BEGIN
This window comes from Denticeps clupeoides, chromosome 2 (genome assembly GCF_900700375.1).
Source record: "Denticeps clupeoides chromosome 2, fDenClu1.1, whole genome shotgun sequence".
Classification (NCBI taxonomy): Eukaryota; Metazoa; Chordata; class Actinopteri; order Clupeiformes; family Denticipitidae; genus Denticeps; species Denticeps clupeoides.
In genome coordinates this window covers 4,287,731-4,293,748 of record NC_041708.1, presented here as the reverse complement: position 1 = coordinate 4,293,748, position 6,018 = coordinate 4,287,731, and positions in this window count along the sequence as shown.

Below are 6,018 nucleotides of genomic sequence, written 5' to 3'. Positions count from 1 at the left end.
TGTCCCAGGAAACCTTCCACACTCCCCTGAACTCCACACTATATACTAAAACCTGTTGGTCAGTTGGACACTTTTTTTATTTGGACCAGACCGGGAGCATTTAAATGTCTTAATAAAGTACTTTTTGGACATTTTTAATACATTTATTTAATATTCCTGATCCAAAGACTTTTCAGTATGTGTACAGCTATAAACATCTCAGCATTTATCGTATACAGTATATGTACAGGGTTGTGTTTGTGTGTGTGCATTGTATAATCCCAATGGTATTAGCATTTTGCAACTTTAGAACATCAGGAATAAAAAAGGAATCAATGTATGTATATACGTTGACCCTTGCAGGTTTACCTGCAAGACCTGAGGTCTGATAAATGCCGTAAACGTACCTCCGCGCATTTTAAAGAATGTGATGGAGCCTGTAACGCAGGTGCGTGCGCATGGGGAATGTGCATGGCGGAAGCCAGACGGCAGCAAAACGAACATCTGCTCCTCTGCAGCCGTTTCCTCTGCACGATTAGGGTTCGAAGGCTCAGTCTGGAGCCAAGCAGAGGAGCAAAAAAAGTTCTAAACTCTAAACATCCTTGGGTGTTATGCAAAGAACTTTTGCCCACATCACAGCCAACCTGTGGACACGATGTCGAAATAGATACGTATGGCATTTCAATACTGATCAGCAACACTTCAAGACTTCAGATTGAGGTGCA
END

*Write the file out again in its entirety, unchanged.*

This window comes from Denticeps clupeoides, chromosome 2 (genome assembly GCF_900700375.1).
Source record: "Denticeps clupeoides chromosome 2, fDenClu1.1, whole genome shotgun sequence".
Classification (NCBI taxonomy): Eukaryota; Metazoa; Chordata; class Actinopteri; order Clupeiformes; family Denticipitidae; genus Denticeps; species Denticeps clupeoides.
In genome coordinates this window covers 4,287,731-4,293,748 of record NC_041708.1, presented here as the reverse complement: position 1 = coordinate 4,293,748, position 6,018 = coordinate 4,287,731, and positions in this window count along the sequence as shown.

Below are 6,018 nucleotides of genomic sequence, written 5' to 3'. Positions count from 1 at the left end.
TGTCCCAGGAAACCTTCCACACTCCCCTGAACTCCACACTATATACTAAAACCTGTTGGTCAGTTGGACACTTTTTTTATTTGGACCAGACCGGGAGCATTTAAATGTCTTAATAAAGTACTTTTTGGACATTTTTAATACATTTATTTAATATTCCTGATCCAAAGACTTTTCAGTATGTGTACAGCTATAAACATCTCAGCATTTATCGTATACAGTATATGTACAGGGTTGTGTTTGTGTGTGTGCATTGTATAATCCCAATGGTATTAGCATTTTGCAACTTTAGAACATCAGGAATAAAAAAGGAATCAATGTATGTATATACGTTGACCCTTGCAGGTTTACCTGCAAGACCTGAGGTCTGATAAATGCCGTAAACGTACCTCCGCGCATTTTAAAGAATGTGATGGAGCCTGTAACGCAGGTGCGTGCGCATGGGGAATGTGCATGGCGGAAGCCAGACGGCAGCAAAACGAACATCTGCTCCTCTGCAGCCGTTTCCTCTGCACGATTAGGGTTCGAAGGCTCAGTCTGGAGCCAAGCAGAGGAGCAAAAAAAGTTCTAAACTCTAAACATCCTTGGGTGTTATGCAAAGAACTTTTGCCCACATCACAGCCAACCTGTGGACACGATGTCGAAATAGATACGTATGGCATTTCAATACTGATCAGCAACACTTCAAGACTTCAGATTGAGGTGCA